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Helga Merits

 

lecture

Anatomy lecture.  Archive photo

 

Whatever will be will be
The future's not ours to see
Que sera sera


After the Second World War, most students in Europe wanted to study either medicine or architecture.

 

They had seen so many lives devasted, so much destruction that they wanted to do something positive, to make something, to heal and construct.


For refugee students this was no different.

 

The medicine faculty at the Baltic University in Hamburg – whose staff, teachers and students were all refugees – was one of the biggest faculties at the university.


Arved was one of the students who wanted to become a doctor.

 

But the wartime traumas which he had been able to suppress broke through while dissecting corpses during anatomy lessons.

 

He wanted to be on his own, skipped classes and ignored warnings from the dean.


He tried to make a living for himself, working on the black market, but after some weeks, he discovered that he wanted to study; that this was the only way to work for a future.


Though the rules were strict at the university, Arved was, as he wrote, “forgiven his trespasses”.

 

Only in his study book there was a reminder of the weeks he had wandered off: the date he was excluded was there, as well as the date he was readmitted.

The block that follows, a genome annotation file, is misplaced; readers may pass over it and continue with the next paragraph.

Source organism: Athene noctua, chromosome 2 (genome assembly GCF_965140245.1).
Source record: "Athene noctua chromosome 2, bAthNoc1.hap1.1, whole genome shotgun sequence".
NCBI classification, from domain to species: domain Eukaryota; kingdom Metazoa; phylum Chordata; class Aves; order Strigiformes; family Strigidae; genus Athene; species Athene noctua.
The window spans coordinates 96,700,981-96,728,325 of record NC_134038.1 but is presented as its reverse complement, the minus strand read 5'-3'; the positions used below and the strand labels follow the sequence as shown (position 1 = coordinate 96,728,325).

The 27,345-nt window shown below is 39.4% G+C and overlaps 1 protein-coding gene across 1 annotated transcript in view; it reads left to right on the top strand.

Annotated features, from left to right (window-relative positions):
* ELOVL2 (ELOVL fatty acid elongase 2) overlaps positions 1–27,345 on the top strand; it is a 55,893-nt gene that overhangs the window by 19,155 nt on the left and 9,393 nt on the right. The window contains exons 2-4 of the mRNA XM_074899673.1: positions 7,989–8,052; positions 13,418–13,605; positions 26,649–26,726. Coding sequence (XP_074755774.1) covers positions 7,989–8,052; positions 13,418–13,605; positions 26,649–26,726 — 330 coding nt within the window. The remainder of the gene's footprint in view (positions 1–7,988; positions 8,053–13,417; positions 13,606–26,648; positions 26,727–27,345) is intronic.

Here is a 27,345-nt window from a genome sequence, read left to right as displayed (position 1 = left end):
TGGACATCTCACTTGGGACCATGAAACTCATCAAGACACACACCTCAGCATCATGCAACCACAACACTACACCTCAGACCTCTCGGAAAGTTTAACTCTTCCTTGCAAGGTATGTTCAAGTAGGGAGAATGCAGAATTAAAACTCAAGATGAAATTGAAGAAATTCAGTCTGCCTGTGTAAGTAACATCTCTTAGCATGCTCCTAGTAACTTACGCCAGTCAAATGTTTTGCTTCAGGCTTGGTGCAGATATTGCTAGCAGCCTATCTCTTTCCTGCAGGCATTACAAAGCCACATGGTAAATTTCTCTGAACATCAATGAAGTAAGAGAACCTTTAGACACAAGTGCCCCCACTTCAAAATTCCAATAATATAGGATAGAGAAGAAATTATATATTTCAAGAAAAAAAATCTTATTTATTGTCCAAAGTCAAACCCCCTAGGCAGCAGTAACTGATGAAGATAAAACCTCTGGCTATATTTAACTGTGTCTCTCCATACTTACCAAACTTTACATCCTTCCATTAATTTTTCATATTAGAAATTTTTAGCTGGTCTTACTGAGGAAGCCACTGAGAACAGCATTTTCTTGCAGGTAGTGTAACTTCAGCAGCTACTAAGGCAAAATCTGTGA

The refugee organisations at that time were not supportive of studies, especially because most countries were looking for young, healthy, single people: men to work in the mines or within agriculture, women to work as nurses or cleaners.

 

Students were the ideal group for these countries.


In 1947, a commission from Great Britain came to the Baltic University in Hamburg to encourage the students to stop their studies and come to England, as the world was not waiting for refugees with a doctorate. In case students were not hesitating themselves, the commission was willing to give a push in this direction.


Even though only a few students decided to go to England, most students became uncertain about their choice: were they doing the right thing?

 

What prospects did they have as refugees?

 

The staff dealt with their questions, made lists of job opportunities for the respective studies and stated that if you studied you could always do physical labour, in case this was the only remaining possibility.


In 1949 the university had to close its doors and all students needed to emigrate.

 

Some received a scholarship, others had to start with odd jobs to pay for their studies, but in the end most managed to continue their studies.


Arved knew that the small note about being excluded could have big consequences.

 

One Christmas, just by chance, leaving a burning candle on his study book, he found his study book was ruined. He received a new one, without this note.


Arved first went to Sweden, but then decided to go to the U.S., where he had more choices, once he learned English.

 

He became a known and respected obstetrician, dedicating himself to new lives.

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